The Riderly Text: The Joy of Networked Improv Literatur

Abstract (in English): 

This essay aims to discuss literary pleasure, new media literacy, and
the Networked Improv Literature (Netprov). In particular, the author
will discuss the challenges of “close-reading” the Speidishow, a
Netprov enacted via Twitter (and a constellation of supplementary
web-based media) over a period of several weeks. In the process of
trying to understand the dynamics of reading on Twitter, the author of
this essay created a Twitter account, @BrutusCorbin, and consulted
with the writers about the plot structure. Through active engagement
with the fictional world, Corbin quickly became embroiled in a
sub-plot. Seeking distance from the active plots which Corbin was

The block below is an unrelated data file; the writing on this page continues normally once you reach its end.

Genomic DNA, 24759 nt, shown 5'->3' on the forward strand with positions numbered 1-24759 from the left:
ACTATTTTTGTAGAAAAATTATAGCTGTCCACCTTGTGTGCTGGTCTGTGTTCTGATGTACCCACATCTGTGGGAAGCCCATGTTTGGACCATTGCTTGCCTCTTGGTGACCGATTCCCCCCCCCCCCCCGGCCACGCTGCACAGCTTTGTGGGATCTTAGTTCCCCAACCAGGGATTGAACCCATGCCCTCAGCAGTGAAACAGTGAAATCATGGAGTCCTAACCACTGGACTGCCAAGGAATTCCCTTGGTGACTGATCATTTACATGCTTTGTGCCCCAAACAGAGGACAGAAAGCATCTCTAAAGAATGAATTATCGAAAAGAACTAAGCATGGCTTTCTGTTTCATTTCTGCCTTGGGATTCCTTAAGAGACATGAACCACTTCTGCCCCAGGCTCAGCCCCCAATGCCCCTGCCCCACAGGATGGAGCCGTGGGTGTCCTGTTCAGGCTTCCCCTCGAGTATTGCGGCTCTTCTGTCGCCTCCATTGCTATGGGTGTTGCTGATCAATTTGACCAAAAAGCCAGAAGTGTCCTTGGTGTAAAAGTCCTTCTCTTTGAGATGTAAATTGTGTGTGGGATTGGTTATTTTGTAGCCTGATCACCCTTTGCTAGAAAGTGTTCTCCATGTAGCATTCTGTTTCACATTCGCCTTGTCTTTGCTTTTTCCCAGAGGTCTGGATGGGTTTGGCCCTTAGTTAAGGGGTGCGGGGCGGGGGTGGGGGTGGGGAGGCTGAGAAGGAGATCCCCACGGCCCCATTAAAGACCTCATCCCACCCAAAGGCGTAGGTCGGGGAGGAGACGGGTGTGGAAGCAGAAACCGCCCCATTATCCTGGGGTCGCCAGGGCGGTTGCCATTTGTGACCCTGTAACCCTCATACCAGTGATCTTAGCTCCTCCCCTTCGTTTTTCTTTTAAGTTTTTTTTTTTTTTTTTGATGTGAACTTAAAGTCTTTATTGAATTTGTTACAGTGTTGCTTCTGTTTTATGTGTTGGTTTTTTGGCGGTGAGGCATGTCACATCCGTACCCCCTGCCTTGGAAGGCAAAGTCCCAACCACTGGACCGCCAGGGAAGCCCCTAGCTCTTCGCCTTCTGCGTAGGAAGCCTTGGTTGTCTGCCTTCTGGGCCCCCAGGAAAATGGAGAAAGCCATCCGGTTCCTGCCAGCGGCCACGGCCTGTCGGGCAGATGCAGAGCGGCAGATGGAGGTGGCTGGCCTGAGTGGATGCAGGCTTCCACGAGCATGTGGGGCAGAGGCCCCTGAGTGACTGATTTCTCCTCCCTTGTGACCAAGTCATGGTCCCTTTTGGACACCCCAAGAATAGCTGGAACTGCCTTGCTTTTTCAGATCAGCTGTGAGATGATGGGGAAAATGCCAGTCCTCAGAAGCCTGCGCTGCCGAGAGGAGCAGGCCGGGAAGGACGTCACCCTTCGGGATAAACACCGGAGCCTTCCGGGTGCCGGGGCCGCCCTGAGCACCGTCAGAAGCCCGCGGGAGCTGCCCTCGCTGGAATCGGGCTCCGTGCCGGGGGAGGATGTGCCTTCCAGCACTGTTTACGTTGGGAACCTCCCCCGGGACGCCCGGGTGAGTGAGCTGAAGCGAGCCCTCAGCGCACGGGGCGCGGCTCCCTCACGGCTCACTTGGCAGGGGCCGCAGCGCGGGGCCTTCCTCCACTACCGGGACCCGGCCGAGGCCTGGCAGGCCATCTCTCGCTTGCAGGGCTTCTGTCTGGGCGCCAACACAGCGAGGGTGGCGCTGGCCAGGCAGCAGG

involved in, his author created two new characters, @FelixMPastor and
@FrannyCheshire, to explore different aspects of the fictional world.
Pastor and Cheshire were subsequently dragged into the story, as well.
This piece will dig into the concept of the “readerly” and “writerly”
text as identified by Roland Barthes in S/Z and The Pleasure of the
Text and settle on a third term: “the riderly text.”

(Source Author Abstract)

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Sumeya Hassan